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Thor: Ragnarok inventively put the “universe” into Marvel Cinematic Universe

<i>Thor: Ragnarok</i> inventively put the “universe” into Marvel Cinematic Universe
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The Marvel Moment

At the end of this month, Avengers: Endgame will bring to a head Marvel’s decade-long experiment in shared-universe storytelling. To mark the occasion, The A.V. Club is revisiting all 21 movies in this mega-franchise through a single, significant scene in each: not the best or most memorable scene, necessarily, but the one that says something about the MCU as an ongoing blockbuster phenomenon. This is The Marvel Moment.

The Thor branch of the Avengers franchise was rejuvenated by Thunder God movie number three, Thor: Ragnarok. Director and Flight Of The Conchords alum Taika Waititi brought some sorely needed dry humor that would have certainly benefited the previous films in the series, Thor and Thor: The Dark World. But for all of Ragnarok’s fun with “Immigrant Song” and Loki (Tom Hiddleston) bickering and Hela (Cate Blanchett) rocking those antlers, at its heart the movie is very much about home and a sense of place. Thor (Chris Hemsworth) starts out wanting to save his beloved Asgard from Ragnarok, the event that will bring the home of the gods to its end. But as Odin (Anthony Hopkins) tells us, Asgard is not a place, but a people, and Thor’s home will remain intact as long as its residents stay together, apocalypse or no.

Along with its widely cited villain problem, the MCU has also had a bit of an issue with settings. Airplane hangers, sleek hideaways like the Avengers complex, and stainless steel laboratories aren’t the most imaginative or inspiring backdrops. Thor: Ragnarok took a page from the successful Guardians movies by heading to outer space, bypassing boring old Earth except for a quick visit at Dr. Strange’s house, in favor of picturesque Asgard and the even more impressive Sakaar.

Sakaar was already familiar to fans of the “Planet Hulk” storyline in the comics. After Hulk gets a bit too destructive, attacking Las Vegas, the Illuminati (featuring such Marvel leaders as Reed Richards, Professor X, Dr. Strange, and Iron Man) send him off in a space shuttle, which crashes on Sakaar, where he becomes a competitive warrior. Other than an animated movie, Thor: Ragnarok is the closest Planet Hulk fans have come to seeing the story on the screen; the MCU has a habit of working in nods to iconic comic book arcs, sometimes in the margins of its movies.

To introduce Sakaar, the movie plays up Ragnarok’s “home” theme, leading by bad example. Before this, Thor (and the movie) travels through the familiar settings of Asgard and Earth. But after getting captured on Sakaar, Thor is strapped into a chair and forced to travel through a trippy interplanetary light show presentation that defines this planet as clearly unlike anything we’ve seen before. Thor is told, “You are home, and there’s no going back,” to the spot-on tune of “Pure Imagination” from Willy Wonka & The Chocolate Factory, and learns that Sakaar is “a collection point for all lost and unloved things, like you… here, you are valuable, here you are loved.”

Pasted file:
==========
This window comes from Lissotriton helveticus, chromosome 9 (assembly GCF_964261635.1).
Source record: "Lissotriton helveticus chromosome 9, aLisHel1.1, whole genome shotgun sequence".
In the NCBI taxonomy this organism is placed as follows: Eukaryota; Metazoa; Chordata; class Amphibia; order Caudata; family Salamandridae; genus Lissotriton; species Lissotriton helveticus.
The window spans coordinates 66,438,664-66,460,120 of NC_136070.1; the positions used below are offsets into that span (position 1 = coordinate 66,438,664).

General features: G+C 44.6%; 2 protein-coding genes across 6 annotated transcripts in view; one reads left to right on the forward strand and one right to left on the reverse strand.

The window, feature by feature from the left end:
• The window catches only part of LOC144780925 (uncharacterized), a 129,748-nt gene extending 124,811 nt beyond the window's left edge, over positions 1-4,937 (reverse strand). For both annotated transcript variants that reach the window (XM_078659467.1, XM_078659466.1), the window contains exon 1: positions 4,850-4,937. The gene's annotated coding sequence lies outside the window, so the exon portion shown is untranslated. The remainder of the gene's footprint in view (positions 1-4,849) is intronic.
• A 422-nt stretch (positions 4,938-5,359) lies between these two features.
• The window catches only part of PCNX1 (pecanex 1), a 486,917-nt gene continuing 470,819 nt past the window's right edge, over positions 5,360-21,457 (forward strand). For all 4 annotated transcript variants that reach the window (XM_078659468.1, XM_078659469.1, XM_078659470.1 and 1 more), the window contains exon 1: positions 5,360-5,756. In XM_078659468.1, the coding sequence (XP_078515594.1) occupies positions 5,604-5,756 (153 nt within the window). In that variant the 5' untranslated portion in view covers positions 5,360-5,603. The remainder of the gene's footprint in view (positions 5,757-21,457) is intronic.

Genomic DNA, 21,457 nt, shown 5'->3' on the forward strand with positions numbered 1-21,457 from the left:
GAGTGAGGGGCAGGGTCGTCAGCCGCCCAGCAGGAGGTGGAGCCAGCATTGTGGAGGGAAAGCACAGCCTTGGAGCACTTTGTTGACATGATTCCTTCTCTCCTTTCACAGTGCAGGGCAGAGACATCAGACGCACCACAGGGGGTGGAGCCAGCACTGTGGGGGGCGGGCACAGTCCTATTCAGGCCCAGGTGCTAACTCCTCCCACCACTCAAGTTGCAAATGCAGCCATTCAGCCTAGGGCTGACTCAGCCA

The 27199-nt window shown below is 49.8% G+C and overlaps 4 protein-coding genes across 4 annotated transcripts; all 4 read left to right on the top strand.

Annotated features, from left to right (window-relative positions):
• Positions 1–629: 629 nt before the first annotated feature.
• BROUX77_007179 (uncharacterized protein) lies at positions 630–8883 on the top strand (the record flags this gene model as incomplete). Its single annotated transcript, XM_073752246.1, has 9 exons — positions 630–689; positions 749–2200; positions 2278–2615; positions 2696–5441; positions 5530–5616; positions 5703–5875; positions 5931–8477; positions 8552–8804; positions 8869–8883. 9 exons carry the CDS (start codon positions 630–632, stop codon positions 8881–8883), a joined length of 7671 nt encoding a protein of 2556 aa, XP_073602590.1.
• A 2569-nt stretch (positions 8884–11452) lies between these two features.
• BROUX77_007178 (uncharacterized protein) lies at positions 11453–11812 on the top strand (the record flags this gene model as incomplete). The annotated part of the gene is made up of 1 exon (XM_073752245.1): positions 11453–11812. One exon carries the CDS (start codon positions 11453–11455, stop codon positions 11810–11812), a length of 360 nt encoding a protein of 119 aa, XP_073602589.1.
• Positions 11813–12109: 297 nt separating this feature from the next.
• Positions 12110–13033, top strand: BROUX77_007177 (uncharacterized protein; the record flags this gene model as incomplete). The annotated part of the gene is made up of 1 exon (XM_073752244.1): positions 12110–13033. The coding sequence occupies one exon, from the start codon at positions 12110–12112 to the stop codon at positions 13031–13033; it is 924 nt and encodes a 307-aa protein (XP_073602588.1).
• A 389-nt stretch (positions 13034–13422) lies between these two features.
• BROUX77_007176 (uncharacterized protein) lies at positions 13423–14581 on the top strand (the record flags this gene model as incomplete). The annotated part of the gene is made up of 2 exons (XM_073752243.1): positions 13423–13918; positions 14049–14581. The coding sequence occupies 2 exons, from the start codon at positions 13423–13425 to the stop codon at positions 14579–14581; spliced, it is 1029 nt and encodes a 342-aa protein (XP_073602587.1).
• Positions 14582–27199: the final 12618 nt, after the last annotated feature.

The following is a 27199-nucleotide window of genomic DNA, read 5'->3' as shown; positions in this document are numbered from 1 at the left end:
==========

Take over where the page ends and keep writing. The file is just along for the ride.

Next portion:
We soon meet the Grandmaster (Jeff Goldblum, in a delightful no-fucks-given performance), who rules over the garbage planet that looks like an abandoned sci-fi toy store. In the Sakaar presentation, we learn that all Sakaarians are his supposedly beloved property. Unlike Earth or even Asgard, Sakaar has a candy-colored palette and a fun but fucked-up pastime: Its enslaved residents’ favorite activity is watching the Hulk kill his contenders in a gladiatorial colosseum. Thor will try to win Hulk over by offering to get him back to Earth, but why would Hulk want to go there? On Sakaar, he’s a star. On Earth, everyone hates him.

The leadoff line to the Sakaar presentation is the homelike mantra of “Fear not, you are found.” Everyone needs to belong somewhere—even if that place is really messed up. Thor points out that Sakaar is perfect for Loki, for example, as it’s “savage, chaotic, lawless… you can do great here.” Whereas he considers the place “stupid” and “hideous.” “Red, white, just pick a color,” he remarks, pointing to a typical retina-singeing example of Sakaar decor. Even the ship Thor and the de-Hulked Bruce Banner (Mark Ruffalo) steal to escape the planet doesn’t have any weapons, because it’s primarily used for the Grandmaster’s parties and orgies—though it does have fireworks and a clubby soundtrack.

During the escape from Sakaar, Thor is in a huge hurry to rush back and save Asgard, not realizing that the physical place (but not the spirit) is already beyond saving. He’s able to draw Valkyrie (Tessa Thompson) to his quest by playing on her Asgardian loyalty, which also makes Skurge (Karl Urban) turn on Hela in the end. The hedonistic Sakaarians have no such loyalty toward their home; the threat “You’ll never get out of here” is tossed around quite a bit, as the planet is basically a party prison. Splashily introduced, Sakaar is really a point of comparison, the hellhole that shows through contrast why real homes like Asgard and Earth are superior. But it’s also a really enjoyable, inventive place to visit, injecting the MCU with a welcome dose of interplanetary imagination.